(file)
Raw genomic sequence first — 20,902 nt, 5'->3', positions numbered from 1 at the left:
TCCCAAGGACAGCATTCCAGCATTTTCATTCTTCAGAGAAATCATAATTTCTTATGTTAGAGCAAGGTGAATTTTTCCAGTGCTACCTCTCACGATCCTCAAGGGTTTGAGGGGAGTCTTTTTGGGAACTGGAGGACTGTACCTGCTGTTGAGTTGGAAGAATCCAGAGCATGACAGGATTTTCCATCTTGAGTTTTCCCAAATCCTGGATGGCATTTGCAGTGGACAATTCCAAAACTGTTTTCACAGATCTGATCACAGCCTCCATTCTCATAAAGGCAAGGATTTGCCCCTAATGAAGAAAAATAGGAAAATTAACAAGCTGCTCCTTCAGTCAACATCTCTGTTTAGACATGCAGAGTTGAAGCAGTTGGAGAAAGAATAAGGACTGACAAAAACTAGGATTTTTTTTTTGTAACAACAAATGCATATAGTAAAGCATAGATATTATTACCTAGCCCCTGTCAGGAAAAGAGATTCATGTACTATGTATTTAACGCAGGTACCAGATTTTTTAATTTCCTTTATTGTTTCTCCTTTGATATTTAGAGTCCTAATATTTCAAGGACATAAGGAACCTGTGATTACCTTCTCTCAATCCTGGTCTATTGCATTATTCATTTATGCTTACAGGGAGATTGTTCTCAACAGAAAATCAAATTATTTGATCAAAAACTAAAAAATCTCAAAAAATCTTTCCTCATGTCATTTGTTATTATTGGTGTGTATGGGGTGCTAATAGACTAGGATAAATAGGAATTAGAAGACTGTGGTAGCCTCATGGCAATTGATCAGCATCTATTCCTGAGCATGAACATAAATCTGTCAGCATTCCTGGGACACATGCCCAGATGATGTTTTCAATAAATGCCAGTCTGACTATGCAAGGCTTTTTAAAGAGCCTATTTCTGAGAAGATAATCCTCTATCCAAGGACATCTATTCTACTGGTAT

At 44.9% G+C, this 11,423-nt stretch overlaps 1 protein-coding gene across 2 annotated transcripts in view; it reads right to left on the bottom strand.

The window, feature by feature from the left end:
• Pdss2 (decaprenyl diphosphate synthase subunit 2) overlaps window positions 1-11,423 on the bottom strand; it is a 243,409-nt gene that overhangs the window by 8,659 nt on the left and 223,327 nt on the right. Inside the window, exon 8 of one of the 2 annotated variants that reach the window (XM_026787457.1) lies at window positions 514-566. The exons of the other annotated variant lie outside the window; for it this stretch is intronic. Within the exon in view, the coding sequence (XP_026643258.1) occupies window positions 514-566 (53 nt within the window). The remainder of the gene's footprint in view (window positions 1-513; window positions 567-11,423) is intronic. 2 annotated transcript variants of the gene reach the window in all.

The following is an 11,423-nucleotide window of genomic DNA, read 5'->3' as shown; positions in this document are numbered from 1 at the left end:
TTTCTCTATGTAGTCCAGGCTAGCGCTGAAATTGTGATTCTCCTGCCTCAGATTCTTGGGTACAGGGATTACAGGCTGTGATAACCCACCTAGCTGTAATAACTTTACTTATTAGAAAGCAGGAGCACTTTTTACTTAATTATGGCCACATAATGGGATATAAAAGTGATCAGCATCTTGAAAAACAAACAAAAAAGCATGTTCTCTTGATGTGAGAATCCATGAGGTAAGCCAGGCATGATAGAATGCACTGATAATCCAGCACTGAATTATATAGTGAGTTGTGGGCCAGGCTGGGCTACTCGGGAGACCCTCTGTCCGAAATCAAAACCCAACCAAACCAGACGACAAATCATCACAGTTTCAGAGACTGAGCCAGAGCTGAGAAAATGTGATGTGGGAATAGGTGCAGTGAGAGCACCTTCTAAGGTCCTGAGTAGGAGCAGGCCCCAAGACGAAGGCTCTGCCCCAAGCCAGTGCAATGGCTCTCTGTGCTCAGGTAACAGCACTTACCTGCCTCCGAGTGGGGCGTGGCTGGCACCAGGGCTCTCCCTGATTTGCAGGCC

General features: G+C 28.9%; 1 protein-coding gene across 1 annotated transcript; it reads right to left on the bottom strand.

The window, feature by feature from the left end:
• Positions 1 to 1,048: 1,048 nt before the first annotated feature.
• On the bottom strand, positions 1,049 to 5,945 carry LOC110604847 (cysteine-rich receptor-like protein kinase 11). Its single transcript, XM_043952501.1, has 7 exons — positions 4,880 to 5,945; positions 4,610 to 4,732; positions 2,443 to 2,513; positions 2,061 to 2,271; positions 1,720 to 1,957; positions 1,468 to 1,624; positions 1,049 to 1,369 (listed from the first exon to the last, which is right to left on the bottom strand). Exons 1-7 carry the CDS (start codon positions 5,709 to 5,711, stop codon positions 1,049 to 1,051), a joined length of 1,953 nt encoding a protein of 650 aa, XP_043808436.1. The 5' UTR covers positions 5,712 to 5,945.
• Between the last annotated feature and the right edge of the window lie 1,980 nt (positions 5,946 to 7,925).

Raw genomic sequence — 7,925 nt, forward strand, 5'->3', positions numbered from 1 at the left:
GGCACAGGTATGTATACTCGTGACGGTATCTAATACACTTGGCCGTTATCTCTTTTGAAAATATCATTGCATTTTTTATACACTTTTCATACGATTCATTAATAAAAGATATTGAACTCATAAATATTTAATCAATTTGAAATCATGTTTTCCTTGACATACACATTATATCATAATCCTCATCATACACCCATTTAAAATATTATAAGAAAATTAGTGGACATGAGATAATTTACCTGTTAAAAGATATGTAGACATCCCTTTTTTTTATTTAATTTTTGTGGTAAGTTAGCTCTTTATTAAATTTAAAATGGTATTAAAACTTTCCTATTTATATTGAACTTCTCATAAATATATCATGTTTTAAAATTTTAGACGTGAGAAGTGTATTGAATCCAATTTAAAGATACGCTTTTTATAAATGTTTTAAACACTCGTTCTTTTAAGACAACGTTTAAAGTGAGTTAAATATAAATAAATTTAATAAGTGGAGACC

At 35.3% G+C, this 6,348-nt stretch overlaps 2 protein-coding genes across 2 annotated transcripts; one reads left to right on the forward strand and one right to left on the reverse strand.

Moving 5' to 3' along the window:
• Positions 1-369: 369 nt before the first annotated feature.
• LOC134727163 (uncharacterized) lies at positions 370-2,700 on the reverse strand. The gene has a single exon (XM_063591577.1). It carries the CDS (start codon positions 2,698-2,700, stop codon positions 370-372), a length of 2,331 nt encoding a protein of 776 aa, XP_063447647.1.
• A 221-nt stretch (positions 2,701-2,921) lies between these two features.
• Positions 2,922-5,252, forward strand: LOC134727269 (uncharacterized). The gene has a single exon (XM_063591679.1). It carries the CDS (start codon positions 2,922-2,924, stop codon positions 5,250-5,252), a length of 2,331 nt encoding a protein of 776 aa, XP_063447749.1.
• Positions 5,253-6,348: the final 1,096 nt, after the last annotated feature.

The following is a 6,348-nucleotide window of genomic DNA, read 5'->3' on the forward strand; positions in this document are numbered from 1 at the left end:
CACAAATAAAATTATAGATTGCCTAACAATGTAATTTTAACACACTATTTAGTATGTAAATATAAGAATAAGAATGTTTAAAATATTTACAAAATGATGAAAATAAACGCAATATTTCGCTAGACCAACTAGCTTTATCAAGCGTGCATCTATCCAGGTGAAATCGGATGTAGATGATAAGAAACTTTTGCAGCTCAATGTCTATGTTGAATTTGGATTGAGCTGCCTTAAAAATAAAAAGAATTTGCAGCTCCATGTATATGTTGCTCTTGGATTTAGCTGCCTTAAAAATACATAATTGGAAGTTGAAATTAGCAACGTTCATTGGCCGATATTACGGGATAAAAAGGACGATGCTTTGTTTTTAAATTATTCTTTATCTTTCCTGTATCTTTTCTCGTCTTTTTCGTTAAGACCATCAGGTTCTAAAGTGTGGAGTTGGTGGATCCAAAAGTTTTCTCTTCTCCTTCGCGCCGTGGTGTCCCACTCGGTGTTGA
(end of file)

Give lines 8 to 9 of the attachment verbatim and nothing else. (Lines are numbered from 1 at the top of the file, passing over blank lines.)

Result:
General features: G+C 28.9%; 1 protein-coding gene across 1 annotated transcript; it reads right to left on the bottom strand.

The window, feature by feature from the left end: